Burma’s Parliament Approves ‘Parallel’ Media Laws
By Nyein Nyein 5 March 2014
Burma’s Parliament on Tuesday formally approved two laws to govern the country’s media, which lawmakers said would extend press freedom despite leaving media licensing in the hands of the Ministry of Information (MoI).
The journalist-drafted Press Law and the ministry’s own Printer’s and Publishers Registration Bill—both submitted the Parliament a year ago—will both now become law within the next two weeks.
The easing of restrictions on publications and the scrapping of the country’s notorious censorship board in 2012 have been among the most visible examples of reforms undertaken by the quasi-civilian government of President Thein Sein, which took power in March 2011. But media freedom advocates have warned that recent moves by the government threaten those gains, which they say must be enshrined in law.
The state-owned New Light of Myanmar said that the Union Parliament approved both laws Tuesday, but noted that the laws had “raised disputes” between the Upper and Lower Houses. Parliament delayed passing the publishing law in January to take more time to discuss it.
But it is thought that the publishing law still gives the Ministry of Information the power to withhold or revoke publishing licenses unilaterally. Opponents say this clause leaves the government still in ultimate control over what information is published in Burma.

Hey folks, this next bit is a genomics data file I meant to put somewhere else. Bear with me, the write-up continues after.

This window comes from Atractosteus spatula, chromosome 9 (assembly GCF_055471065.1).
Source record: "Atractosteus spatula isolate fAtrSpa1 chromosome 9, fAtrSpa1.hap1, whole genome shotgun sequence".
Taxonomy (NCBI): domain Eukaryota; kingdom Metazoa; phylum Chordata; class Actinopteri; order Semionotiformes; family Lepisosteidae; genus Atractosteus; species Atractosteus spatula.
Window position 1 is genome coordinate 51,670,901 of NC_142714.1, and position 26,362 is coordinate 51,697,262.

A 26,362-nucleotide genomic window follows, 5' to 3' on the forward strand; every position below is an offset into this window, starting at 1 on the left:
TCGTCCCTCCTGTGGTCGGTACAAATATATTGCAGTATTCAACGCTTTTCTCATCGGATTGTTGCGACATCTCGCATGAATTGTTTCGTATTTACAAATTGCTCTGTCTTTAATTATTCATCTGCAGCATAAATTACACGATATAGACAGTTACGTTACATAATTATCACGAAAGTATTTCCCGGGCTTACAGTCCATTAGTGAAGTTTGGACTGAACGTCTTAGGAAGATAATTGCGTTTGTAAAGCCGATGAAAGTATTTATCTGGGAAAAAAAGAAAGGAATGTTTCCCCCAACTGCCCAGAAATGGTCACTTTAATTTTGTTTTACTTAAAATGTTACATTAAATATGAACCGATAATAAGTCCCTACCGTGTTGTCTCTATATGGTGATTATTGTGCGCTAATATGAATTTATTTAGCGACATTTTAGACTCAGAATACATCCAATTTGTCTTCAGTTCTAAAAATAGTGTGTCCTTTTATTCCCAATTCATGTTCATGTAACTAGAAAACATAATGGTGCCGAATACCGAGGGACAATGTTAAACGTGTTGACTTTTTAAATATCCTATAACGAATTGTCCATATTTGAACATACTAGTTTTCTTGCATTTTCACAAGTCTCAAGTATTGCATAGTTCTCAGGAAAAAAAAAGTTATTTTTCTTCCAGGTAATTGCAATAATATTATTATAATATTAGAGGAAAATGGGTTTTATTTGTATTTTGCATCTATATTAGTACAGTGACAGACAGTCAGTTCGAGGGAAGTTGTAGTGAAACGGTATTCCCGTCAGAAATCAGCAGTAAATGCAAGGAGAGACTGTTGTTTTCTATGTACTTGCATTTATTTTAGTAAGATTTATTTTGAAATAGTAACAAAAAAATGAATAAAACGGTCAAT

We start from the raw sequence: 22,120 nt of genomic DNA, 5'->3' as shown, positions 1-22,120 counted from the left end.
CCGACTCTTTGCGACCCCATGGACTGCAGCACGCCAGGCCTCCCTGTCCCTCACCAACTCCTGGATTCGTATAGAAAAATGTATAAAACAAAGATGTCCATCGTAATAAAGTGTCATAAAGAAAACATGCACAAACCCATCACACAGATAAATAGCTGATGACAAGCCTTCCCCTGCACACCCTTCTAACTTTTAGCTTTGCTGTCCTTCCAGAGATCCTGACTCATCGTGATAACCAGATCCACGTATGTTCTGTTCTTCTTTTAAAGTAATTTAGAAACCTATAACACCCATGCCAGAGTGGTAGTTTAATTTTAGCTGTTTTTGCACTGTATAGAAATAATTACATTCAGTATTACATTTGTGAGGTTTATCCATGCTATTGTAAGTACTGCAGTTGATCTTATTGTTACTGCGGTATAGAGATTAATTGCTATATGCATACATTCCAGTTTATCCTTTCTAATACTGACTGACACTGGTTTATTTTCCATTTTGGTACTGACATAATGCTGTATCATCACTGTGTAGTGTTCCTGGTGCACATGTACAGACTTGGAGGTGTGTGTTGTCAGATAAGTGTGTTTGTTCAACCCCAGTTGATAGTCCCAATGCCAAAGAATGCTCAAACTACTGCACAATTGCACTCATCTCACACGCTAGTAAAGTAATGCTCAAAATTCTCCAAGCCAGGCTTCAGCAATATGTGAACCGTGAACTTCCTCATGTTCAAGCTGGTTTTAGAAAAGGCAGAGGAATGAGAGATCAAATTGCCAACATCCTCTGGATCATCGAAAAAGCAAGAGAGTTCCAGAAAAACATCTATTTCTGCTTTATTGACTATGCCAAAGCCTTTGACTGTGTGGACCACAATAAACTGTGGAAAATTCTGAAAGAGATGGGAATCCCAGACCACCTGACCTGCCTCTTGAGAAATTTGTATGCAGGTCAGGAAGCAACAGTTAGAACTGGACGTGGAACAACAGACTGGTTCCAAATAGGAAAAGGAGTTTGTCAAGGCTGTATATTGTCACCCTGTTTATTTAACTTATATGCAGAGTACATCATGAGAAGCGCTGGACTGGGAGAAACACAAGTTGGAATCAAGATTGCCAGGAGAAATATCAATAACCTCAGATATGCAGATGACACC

But Thein Nyunt, a Lower House lawmaker from the New National Democracy Party, told The Irrawaddy that the new laws were an improvement on previous restrictive legislation. “Both laws reflect the democratic principle, which is to enhance the freedom of the press,” he said.
He stressed that the Printers and Publishers Registration Law removed the legal threat of imprisonment from journalists, and said media could now get help from the courts if the Ministry of Information denies them a license to publish. “Journalists or publishers now can seek justice from the court if they are forced to quit, unlike in the past,” he said.
Thein Nyunt, who submitted the Press Law to Parliament on behalf of Burma’s Interim Press Council last year, said that although changes had been made to the draft, its “essence” had been preserved.
Zaw Thet Htwe, a member of the Interim Press Council, said the ministry-drafted law—which was submitted without consultation at the same time as the council’s draft—was intended to keep government in control of the media.
“The MoI still has power to withdraw the publication licenses,” he said, adding that the ministry’s actions meant there were now, unnecessarily, two “parallel” laws on the press.
“MoI drafted this bill to control the media, not because they care about [press freedom],” he added.
However, he said, lawmakers had accepted the demand that “The press council must be the sole and independent organization for journalists and the members of the council are to be recognized as public servants.”
He said the Interim Press Council had worked with lawmakers and the Ministry of Information to reach compromises on the law.
“We had negotiations on some sections, and the Parliament approved about 70 percent of our demands [in Press Law],” Zaw Thet Htwe, he said, adding that the Lower House appeared to be in favor of the council’s recommendations, but the Upper House has sought to block measures aimed at freeing up the media.